Characterization of spontaneous, juvenile-type granulosa cell tumours from SWR mice

Lewis, Clare (2018) Characterization of spontaneous, juvenile-type granulosa cell tumours from SWR mice. Masters thesis, Memorial University of Newfoundland.

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Abstract

Granulosa cell tumours (GCTs) are a subtype of ovarian cancer derived from the granulosa cells (GC) surrounding the oocytes. The SWR mouse is a well defined model for juvenile-type GCTs in terms of endocrinology, genetics and malignancy. GCTs appear spontaneously in SWR-derived female mice at puberty, characterized by rapid, benign growth followed by a malignant transition after 6-10 months in approximately half of the tumour-bearing population. Our aim is to characterize the protein expression profile of early GCTs, normal ovaries and the human COV434 JGCT cell line to determine if protein expression differences can help identify the mechanism of tumourigenesis. This was accomplished using immunoblotting to define the protein expression profile of mouse primary GCTs, normal, whole ovaries and human COV434 cell lysates. Protein lysates from the early GCTs were positive for expression of Cyp19a, Fshr, Egfr, Esr2, Foxl2 and Sox9 proteins, with significant downregulation of Esr2 and significant upregulation of Egfr in GCTs relative to both normal ovaries. A further evaluation of Sox9 was done by immunohistochemistry, which confirmed a proportion of cell specifically express Sox9, although the cellular identity is not conclusively that of GCT cells. Protein lysates from the COV434 cell line compared to the mouse GCTs were also positive for expression of Cyp19a, Fshr, Egfr, Esr2 and Foxl2 proteins, with significant upregulation of Cyp19a, significant downregulation of Egfr and Esr2, and no Sox9 protein expression. A further evaluation of Sox9 was done by immunohistochemistry and confirmed its expression in GCTs. The protein profile of GCTs, as compared to normal ovaries and a human representative cell line will provide a basis for future studies of juvenile-type GCT genetics, biology and therapy.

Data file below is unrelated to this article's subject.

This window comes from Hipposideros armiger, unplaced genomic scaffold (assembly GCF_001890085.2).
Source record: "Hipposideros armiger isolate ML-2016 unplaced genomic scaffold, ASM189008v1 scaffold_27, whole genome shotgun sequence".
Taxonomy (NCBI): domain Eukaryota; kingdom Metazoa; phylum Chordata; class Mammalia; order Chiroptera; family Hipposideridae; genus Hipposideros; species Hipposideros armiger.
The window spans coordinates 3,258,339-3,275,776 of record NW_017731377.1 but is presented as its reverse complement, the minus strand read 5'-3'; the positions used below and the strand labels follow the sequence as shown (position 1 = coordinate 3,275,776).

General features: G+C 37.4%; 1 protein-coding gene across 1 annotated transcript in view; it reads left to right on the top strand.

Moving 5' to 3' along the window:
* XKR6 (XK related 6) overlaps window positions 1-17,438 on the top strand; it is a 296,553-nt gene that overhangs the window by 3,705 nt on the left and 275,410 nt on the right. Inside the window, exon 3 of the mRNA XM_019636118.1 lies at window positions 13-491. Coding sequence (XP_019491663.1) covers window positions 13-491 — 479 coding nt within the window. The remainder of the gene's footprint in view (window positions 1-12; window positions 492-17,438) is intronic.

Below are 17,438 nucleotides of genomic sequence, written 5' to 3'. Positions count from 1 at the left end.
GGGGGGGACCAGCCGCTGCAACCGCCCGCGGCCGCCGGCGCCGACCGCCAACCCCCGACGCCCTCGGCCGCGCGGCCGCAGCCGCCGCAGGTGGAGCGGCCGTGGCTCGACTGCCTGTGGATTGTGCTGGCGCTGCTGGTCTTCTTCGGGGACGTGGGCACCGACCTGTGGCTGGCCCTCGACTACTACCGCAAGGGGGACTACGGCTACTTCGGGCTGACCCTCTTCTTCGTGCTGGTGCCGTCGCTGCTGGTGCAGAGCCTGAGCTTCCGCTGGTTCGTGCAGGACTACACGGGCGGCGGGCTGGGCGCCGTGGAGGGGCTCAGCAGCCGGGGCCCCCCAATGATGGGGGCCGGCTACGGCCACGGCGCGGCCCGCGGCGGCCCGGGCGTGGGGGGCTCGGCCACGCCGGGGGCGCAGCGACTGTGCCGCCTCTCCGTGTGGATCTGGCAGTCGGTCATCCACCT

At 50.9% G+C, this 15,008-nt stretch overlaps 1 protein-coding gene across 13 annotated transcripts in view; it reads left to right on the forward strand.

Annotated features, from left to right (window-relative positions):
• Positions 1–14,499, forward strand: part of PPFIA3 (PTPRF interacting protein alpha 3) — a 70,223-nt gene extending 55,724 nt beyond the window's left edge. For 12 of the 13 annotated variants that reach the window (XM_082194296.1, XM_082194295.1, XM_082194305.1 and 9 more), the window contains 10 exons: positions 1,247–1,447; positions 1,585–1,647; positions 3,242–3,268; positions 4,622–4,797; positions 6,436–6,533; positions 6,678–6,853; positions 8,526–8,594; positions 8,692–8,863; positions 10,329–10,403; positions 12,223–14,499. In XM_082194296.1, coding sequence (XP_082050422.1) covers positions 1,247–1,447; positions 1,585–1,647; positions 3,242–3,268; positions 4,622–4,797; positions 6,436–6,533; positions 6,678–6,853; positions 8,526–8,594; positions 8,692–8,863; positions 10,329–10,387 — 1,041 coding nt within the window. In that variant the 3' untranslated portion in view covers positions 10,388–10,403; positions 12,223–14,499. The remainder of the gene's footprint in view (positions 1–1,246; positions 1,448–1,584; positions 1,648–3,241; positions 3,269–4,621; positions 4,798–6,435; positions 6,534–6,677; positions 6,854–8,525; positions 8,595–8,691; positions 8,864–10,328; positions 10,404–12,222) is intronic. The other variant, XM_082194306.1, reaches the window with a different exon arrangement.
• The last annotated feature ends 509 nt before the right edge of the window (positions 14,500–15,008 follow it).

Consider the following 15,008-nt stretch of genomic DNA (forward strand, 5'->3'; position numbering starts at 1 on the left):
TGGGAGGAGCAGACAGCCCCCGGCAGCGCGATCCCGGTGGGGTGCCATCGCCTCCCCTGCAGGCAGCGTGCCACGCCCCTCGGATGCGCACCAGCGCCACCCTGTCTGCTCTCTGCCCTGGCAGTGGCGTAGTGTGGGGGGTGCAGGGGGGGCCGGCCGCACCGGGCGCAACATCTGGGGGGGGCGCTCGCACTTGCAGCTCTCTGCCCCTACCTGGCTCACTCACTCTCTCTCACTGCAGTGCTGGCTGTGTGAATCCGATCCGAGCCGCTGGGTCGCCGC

Item Type: Thesis (Masters)
URI: http://research.library.mun.ca/id/eprint/13219
Item ID: 13219
Additional Information: Includes bibliographical references (pages 81-89).
Department(s): Medicine, Faculty of
Date: May 2018
Date Type: Submission

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